Testing for driving aptitude? - The Horse Forum
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post #1 of 12 Old 01-22-2020, 01:47 PM Thread Starter
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Testing for driving aptitude?

So I've been wanting to pursue a bit of pleasure driving with Dreams. I wanted to do this a few years back but a number of other things got in the way, but now that life is starting to level out again I'd like to pursue it further. My first question for all you driving folks out there is how to tell if a horse is going to be good in harness? With Thunder the Shire I just KNEW he was going to be a good driving horse, I never had to ask myself or think about it. Are there any tests you do to see how a horse reacts to any given stimulus? Ideally I'd like to know if Dreams is going to be a good driving candidate before I go out and buy a harness so that I'm not out all the money.

Thus far Dreams has taken to everything I've ever asked of him. He is, in general, calm and quiet. I've yet to see him take off away from a scary object - his usual reaction is to suck back (not step back, just lean) and snort, then cautiously approach and snort some more. He doesn't like road traffic coming at him, so this would definitely be something to work on, though in his defense he's been ridden around road traffic like twice in his life and I've never really trained him at it. It only took 15 minutes to get him over his terror of the roping dummy being dragged by a 4-wheeler last year, so I think if I applied myself and really worked at it he'd be fine.

As far as obstacles go, he's fine. Crosses water, mud, tarps, anything. He's an excellent trail horse, goes anywhere on a loose rein at any speed so no worries there. During Thunder's desensitizing training he was exposed to bullwhips, fireworks and shooting blanks, and while he jumped at the louder ones he didn't run. I haven't done a ton of desensitizing with him though, so I'd need to work on that.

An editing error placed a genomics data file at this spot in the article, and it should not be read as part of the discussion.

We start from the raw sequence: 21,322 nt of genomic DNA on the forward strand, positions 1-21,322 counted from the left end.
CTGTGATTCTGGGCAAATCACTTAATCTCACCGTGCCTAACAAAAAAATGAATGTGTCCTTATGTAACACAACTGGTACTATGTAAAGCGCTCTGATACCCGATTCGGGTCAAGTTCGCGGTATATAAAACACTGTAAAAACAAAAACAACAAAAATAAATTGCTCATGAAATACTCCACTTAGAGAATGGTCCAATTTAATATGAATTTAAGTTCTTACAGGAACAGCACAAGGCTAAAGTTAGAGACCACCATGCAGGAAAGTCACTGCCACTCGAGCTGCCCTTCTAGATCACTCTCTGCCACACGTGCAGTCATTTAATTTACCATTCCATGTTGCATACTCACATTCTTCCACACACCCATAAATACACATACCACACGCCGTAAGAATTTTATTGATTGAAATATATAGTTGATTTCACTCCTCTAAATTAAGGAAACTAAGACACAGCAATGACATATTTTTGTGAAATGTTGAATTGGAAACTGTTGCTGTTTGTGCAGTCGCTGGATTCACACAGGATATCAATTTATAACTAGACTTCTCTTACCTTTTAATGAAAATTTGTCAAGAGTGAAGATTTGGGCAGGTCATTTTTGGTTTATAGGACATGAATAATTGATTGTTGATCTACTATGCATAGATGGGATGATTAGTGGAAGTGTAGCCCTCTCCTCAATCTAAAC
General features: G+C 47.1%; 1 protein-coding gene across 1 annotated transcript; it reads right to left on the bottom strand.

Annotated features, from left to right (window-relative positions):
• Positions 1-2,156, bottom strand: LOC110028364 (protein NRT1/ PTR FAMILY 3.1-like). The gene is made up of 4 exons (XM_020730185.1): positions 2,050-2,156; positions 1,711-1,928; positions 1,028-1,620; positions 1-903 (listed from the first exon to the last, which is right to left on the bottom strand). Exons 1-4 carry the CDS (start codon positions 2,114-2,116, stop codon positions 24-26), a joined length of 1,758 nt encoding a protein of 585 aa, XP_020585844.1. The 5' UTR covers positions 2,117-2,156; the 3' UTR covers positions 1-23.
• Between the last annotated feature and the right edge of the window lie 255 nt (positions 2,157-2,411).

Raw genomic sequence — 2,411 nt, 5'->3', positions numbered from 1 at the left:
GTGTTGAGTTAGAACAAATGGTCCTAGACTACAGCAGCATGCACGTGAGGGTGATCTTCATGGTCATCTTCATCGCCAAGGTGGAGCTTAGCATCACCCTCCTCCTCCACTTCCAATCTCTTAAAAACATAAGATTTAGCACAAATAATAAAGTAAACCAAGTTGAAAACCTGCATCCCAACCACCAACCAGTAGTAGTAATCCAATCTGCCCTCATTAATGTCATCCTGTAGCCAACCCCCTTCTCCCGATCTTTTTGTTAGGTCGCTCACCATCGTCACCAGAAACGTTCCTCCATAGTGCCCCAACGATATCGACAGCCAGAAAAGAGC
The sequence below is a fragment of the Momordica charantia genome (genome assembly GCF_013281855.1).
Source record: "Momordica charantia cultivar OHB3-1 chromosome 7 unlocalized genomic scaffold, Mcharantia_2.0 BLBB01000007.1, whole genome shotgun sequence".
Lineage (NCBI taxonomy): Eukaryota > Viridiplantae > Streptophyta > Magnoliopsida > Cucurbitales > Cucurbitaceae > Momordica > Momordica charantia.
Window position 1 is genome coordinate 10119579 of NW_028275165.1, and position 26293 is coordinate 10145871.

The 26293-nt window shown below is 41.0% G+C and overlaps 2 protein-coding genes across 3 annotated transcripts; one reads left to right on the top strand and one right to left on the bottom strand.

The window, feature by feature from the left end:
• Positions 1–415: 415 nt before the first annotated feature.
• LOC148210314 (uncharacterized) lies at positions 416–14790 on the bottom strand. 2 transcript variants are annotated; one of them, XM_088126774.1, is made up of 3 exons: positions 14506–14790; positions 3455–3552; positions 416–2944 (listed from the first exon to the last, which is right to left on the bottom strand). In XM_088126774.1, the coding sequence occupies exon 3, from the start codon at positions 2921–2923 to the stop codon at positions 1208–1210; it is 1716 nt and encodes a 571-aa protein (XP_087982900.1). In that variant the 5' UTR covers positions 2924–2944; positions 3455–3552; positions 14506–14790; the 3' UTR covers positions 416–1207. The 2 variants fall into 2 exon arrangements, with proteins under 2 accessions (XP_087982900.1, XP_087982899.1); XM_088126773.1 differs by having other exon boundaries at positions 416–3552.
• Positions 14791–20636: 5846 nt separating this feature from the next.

-- Kai
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post #2 of 12 Old 01-22-2020, 01:48 PM
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While it's not scientific, I gauge it by how the horse reacts to spooks. Does he stop and look and then go forward? Good driving candidate. But if he's the spin, bolt, and buck type of spooker, I'd think long and hard about trying to drive him.
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post #3 of 12 Old 01-22-2020, 03:59 PM
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I agree with Silver Maple. Dreams sounds like he'd work well. The better they hand what is going on around them and the less reactive they are then the more likely they will make a good driving horse.
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post #4 of 12 Old 01-22-2020, 06:48 PM
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Another couple tests my sister uses prior to harness and hitch is whether they'll drag something and how well they ground drive. Hitch horses operate on a lot of voice to move out, what speed, turn, stop. Ground driving is where you teach them to listen. If a horse gets nervous pulling a weighted object (logs work) that is behind them where they can't see it, or shy from the pull rope touching their legs, they may not be a good candidate.
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post #5 of 12 Old 01-23-2020, 03:30 AM Thread Starter
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I have dragged a log behind him, dallied to the horn on a number of occasions. It was a possible maneuver in one of our shows and I wanted to make sure he'd do it during the class. The very first time he saw it he gave it the hairy eyeball but he never tried to run or freaked out. Toward the end I was letting it rub on his leg and hip and he was okay with that as well.